Theology and apologetics
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The Need for Cognitive Closure in Dealing with Doubts
Different people have varying levels of tolerance for mystery and ambiguity. Individuals with a high need for cognitive closure are more prone to walk away from the Christian faith than individuals with a lower need. For some people, in order to be content within one’s worldview, satisfactory answers must exist to all possible questions and objections that might be raised against it.
Undesigned Coincidences and the Synoptic Puzzle: A Reply to Kurt Jaros
An important feature of undesigned coincidences, which I think is all-too-often overlooked by critics, including Jaros, is the failure to understand the evidential significance of an appearance of casualness. This is what drives many to assume that the evangelists had to have no knowledge of each other’s work before we can argue for an undesigned coincidence.
Revisiting the Noetic Effects of Sin: A Reply to Dr. James White
I recently published an article on the noetic effects of sin and apologetic methodology. This week, Dr. James White, whom I am going to be debating as part of a round table discussion on apologetic systems this coming Friday, devoted a significant portion of his Dividing Line program to responding to what I wrote. In this article, I respond to Dr. White’s critique of my position.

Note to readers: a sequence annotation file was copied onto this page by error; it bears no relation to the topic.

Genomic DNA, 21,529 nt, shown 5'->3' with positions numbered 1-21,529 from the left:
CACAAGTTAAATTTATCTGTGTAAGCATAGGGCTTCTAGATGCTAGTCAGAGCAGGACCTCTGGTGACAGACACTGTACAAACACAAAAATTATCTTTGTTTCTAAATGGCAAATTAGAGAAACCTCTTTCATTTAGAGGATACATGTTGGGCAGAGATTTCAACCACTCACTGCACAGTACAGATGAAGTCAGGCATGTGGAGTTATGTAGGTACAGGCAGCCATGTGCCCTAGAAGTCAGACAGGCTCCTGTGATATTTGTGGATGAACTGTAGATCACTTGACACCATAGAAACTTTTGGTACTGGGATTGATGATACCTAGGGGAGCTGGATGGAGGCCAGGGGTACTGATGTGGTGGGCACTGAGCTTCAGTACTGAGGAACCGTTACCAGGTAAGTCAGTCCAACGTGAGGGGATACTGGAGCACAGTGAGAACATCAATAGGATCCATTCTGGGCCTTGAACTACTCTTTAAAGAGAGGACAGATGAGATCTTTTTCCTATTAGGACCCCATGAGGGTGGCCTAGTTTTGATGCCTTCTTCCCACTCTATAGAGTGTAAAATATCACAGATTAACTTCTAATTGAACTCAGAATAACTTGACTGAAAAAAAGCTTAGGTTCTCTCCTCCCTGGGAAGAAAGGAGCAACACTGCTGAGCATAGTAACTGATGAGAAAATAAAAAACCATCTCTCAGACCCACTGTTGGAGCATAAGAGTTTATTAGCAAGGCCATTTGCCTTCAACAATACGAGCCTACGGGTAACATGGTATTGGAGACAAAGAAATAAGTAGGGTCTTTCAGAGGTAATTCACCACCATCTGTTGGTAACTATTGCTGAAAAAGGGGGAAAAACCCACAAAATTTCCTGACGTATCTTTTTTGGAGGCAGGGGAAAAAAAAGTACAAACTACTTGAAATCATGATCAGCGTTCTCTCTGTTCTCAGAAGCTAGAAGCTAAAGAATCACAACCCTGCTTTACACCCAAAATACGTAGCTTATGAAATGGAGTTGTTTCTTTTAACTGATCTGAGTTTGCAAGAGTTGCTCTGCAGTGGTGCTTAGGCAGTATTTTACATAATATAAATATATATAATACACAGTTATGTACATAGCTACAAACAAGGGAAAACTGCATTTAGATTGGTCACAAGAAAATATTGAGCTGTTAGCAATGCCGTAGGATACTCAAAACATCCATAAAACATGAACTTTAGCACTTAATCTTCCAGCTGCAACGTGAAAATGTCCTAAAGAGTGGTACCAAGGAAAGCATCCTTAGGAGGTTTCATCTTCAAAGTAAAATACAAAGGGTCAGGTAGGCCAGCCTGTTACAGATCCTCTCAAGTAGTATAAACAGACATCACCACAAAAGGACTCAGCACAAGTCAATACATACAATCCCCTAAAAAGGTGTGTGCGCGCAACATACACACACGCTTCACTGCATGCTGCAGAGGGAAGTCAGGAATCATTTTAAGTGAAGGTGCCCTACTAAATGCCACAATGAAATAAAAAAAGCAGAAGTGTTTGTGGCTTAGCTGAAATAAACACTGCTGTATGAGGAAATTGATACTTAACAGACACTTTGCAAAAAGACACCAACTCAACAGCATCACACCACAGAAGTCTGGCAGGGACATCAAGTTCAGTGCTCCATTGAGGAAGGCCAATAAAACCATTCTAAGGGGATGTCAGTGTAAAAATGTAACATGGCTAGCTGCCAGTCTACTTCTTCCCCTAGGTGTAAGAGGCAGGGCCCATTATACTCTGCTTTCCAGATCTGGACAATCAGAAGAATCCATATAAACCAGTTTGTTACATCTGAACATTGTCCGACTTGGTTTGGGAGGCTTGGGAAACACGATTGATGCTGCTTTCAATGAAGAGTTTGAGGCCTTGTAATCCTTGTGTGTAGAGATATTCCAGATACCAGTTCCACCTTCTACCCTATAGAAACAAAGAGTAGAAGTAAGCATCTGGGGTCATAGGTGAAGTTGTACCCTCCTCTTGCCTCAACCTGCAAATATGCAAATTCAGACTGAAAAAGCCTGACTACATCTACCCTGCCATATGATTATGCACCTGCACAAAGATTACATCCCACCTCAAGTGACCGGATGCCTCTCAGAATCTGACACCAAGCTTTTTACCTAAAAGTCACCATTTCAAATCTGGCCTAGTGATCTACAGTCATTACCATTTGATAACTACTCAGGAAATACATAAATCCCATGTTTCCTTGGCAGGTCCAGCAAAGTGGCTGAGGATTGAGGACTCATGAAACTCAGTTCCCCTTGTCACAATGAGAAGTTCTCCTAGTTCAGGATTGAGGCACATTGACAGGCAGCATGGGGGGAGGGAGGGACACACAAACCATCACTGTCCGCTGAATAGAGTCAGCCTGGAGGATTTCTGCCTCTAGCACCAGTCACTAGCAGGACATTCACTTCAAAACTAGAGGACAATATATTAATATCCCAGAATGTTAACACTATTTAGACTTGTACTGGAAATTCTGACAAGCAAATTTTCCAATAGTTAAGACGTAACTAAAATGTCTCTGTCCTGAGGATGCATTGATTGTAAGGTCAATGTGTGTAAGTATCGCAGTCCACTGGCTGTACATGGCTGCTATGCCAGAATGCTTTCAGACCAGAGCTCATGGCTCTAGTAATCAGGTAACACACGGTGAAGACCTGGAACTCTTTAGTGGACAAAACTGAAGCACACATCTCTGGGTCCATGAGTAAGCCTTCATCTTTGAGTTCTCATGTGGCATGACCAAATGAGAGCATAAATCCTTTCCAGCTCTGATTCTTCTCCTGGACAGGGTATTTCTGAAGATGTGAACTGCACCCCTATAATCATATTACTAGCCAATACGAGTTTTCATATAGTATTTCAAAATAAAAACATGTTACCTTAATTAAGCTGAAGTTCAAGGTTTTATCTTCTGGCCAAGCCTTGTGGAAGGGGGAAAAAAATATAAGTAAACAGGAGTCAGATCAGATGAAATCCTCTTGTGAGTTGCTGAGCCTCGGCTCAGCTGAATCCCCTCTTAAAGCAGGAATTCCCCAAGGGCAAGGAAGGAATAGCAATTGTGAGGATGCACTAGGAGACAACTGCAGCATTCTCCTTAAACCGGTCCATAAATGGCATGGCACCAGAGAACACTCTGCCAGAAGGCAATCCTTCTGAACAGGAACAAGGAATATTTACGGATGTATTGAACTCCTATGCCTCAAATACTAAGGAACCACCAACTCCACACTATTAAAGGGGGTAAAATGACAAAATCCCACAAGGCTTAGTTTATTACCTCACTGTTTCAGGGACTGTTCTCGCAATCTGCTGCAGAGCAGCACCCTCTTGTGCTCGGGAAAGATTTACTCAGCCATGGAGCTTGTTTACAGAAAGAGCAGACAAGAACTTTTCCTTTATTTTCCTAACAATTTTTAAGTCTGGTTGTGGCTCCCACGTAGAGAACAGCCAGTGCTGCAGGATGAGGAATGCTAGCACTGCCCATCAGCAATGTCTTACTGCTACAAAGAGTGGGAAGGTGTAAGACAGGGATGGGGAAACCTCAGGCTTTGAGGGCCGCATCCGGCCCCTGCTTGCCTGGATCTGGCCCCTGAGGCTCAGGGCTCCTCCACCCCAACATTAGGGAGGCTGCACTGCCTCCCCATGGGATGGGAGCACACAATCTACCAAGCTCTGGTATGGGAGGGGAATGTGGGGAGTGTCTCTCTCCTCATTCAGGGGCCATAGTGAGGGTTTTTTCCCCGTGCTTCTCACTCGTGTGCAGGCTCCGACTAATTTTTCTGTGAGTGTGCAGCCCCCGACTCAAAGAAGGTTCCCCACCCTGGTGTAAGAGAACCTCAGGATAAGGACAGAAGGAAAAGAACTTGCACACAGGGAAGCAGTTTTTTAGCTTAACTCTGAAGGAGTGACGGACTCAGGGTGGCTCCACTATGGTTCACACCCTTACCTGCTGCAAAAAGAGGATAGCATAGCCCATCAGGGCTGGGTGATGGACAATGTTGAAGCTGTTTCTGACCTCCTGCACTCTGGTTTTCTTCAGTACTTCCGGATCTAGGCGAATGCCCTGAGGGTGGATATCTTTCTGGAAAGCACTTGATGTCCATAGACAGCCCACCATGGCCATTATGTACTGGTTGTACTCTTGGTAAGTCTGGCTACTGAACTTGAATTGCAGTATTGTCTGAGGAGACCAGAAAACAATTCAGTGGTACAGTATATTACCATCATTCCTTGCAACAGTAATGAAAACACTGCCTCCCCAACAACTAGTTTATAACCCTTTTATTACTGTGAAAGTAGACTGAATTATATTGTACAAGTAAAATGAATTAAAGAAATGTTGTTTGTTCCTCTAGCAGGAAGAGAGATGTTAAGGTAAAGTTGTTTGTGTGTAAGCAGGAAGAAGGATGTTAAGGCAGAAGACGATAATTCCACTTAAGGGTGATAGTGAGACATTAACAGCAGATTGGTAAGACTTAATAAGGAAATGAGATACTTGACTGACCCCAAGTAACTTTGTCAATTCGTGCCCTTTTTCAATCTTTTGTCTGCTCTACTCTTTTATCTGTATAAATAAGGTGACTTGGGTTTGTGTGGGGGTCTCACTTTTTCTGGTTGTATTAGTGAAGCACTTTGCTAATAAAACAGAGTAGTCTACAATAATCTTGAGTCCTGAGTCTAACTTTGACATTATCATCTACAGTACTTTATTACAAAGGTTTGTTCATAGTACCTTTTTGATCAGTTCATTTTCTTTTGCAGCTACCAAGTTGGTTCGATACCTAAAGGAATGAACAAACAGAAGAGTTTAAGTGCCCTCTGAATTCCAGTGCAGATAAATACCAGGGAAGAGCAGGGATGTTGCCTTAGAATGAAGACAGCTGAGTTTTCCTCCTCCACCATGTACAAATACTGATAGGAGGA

A Bayesian Approach to Intelligent Design
The Bayesian formulation of biological design arguments is, in my opinion, deserving of greater attention. Bayesian inference is widely used when dealing with design in the physical sciences. Perhaps the time has come for this structure of argument also to be used in design arguments in the life sciences.
Undesigned Coincidences in the Gospels: A Reply to John Nelson
Nelson has not offered compelling reason to reconsider the use of undesigned coincidences in the cumulative argument for the substantial reliability of the gospels, and the Scriptures more broadly.
The Secular vs. Sacred Distinction: Is it Valid?
It is appropriate to distinguish between the secular and the sacred, provided that the territory at which they overlap is recognized. Things which are sacred should not be secularized, but what is secular can and should be made sacred such that the gospel may be advanced through it.
The Argument From Prophecy and Bayes Theorem (Part 2): Failed Biblical Prophecy?
Fulfilled prophecy carries much more epistemic significance than apparently unfulfilled prophecy, because of the principle of epistemic asymmetry
The Argument From Prophecy and Bayes Theorem (Part 1): How to Express the Evidence of Prophetic Fulfillment
The probability of the evidence given your hypothesis does not need to be high for your data to carry evidential value. Rather, it only needs to be higher on the assumption that your hypothesis is correct than on the assumption that it is false.
Why I Am an Evidentialist: A Brief Appraisal of Apologetic Systems
In my judgment, what matters with an apologetic system is primarily its adherence to sound principles of reason and secondarily its persuasiveness. Arguments that are unsound can be persuasive to the uninitiated, and the apologist must resist the temptation to compromise his intellectual integrity by forsaking sound principles of reason for the sake of effectiveness.